By far one of the most common questions we receive in the monthly Kubernetes Office Hours is: “How do you properly expose a StatefulSet externally?”Usually this question is asked in the form of: “How do I allow connections to a particular instance of Mongo or Postgres from outside the cluster?”
Fear not! This isn’t as challenging as it seems. If you’d like the TL;DR answer, just skip down to the bottom of this post. If you’d like a little bit more of an explanation, continue reading.
Following the normal practice of having a single Service point to all instances of your application doesn’t work when you want to query a specific instance directly. This is already handled internally with the Headless Service you create alongside the StatefulSet. The created ervice will not be given a
clusterIP, but will instead simply include a list of
Endpoints are then used to generate instance-specific DNS records in the form of:
Now, how do you replicate that when you want to expose it externally as a
LoadBalancer Service? The Kubernetes developers have thought of this already. 😉 Each Pod in the StatefulSet has it’s own label that includes its generated Pod identity:
statefulset.kubernetes.io/pod-name. You know what that means? It means we can use it in a Service Selector!
apiVersion: v1 kind: Service metadata: name: app-0 spec: type: LoadBalancer selector: statefulset.kubernetes.io/pod-name: app-0 ports: - protocol: TCP port: 80 targetPort: 80
While the headless service might not take care of all our needs, we can create additional Services that point to the individual Pods of the StatefulSet. Generally speaking, StatefulSets aren’t being scaled up or down without some careful planning, so it’s worth the small amount of extra effort to create some additional Services.
With that, we will be able to expose our instances individually, but we can actually improve on this a bit.
When an external Kubernetes Service (
LoadBalancer) is created, it will open a port on all nodes in the cluster that can be used for reaching our exposed Service. This is great in a general sense, when you spread traffic across many instances of the same Pod, but not so much when you want to direct traffic to a singular one. It’d be better if we could direct traffic directly to the node running the specific instance of our StatefulSet. Thankfully, the devs thought of this scenario too!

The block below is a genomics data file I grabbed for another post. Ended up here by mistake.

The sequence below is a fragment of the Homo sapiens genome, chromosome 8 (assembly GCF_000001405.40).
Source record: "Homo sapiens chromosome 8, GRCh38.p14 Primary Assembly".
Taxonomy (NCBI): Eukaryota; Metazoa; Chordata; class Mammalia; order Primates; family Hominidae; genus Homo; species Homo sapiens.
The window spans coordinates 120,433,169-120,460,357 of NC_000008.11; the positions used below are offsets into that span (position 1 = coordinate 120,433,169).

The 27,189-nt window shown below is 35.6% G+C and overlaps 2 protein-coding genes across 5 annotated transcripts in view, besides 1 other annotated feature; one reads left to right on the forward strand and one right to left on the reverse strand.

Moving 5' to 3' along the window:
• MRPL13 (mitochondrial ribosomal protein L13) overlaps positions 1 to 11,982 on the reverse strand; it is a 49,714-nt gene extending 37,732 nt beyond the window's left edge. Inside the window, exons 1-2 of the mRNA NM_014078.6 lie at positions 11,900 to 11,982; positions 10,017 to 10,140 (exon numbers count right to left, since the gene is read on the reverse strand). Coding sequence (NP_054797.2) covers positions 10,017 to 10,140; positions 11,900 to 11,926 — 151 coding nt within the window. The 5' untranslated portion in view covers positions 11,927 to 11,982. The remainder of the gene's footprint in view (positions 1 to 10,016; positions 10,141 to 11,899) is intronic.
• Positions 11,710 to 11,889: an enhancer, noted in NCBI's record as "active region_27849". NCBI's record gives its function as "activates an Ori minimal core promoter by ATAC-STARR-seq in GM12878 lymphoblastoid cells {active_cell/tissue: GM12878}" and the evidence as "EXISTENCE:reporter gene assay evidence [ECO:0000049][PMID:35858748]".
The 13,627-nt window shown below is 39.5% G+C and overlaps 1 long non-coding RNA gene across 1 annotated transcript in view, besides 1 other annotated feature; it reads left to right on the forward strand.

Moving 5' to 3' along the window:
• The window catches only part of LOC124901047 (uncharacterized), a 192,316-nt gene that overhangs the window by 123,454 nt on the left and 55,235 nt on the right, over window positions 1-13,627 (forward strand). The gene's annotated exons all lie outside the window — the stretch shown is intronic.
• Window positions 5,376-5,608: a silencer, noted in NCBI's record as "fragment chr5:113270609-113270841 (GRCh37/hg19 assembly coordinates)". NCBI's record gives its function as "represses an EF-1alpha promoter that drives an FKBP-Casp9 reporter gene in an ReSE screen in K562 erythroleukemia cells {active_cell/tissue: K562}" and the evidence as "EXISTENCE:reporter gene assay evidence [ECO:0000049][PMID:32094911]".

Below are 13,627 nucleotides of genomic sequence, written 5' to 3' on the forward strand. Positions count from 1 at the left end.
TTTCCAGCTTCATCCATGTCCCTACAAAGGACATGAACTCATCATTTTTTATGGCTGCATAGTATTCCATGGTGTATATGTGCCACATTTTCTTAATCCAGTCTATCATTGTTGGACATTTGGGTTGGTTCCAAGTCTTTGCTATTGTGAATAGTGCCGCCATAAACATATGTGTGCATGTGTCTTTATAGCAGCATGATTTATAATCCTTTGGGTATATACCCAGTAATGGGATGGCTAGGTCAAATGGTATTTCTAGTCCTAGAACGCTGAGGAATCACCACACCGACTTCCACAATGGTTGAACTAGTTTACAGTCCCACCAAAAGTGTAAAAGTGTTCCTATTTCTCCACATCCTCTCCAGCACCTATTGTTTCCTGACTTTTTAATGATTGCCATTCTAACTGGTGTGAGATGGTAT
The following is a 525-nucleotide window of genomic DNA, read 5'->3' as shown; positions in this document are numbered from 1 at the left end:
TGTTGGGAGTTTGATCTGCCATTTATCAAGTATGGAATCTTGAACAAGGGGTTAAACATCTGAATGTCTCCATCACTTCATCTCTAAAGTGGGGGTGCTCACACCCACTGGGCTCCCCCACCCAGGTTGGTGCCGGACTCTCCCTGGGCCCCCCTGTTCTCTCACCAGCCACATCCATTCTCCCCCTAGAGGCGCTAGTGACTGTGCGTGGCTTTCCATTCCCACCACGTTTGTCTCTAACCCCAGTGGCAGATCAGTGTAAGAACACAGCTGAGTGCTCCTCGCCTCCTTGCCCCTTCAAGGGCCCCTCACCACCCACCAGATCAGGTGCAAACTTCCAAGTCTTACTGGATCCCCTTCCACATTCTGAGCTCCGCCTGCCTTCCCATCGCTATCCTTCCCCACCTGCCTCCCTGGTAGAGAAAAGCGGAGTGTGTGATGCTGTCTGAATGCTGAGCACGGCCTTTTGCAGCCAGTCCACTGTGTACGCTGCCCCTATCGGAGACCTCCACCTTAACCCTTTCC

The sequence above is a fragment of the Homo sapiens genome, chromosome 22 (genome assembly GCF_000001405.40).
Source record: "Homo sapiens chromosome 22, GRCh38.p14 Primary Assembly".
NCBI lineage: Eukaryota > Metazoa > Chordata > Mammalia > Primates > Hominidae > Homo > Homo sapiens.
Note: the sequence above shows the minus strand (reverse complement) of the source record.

You can route traffic directly to the node by setting the Service attribute
Local. This forces the Service to only proxy traffic for local endpoints. Meaning, any node in the cluster that is not running the specific instance of the Pod will not proxy traffic, and will therefore fail any external healthcheck.
apiVersion: v1 kind: Service metadata: name: app-0 spec: type: LoadBalancer externalTrafficPolicy: Local selector: statefulset.kubernetes.io/pod-name: app-0 ports: - protocol: TCP port: 80 targetPort: 80
This may seem a little odd, but it’s a very useful and generic method that can play nice with the various cloud providers and their load balancers. By not proxying the traffic, the nodes will automatically be removed from the load balancer pool for that external Service forcing traffic to only go to the node running that specific instance.
With that, you should be able to expose StatefulSets externally and remove the unnecessary extra hop when routing traffic to a single instance.
If you don’t want to have to manage creating an additional Service per Pod for your StatefulSet, it can be automated using a powerful cluster automation tool called metacontroller. It allows you to create your own simple controllers where you can trigger additional scripts or actions. One of their examples automates the Service creation for StatefulSet instances using their DecoratorController.
statefulset.kubernetes.io/pod-namewhich contains their generated name (
<StatefulSet Name>-<Ordinal>). You can create individual Services for each instance that use that label as their selector to expose the individual instances of the StatefulSet.
externalTrafficPolicyand set it to
This article originated from https://itnext.io/exposing-statefulsets-in-kubernetes-698730fb92a1
Bob Killen is a Tigera guest blogger. He is Research Cloud Administrator at University of Michigan, CNCF Ambassador and Kubernetes & OSS Advocate.
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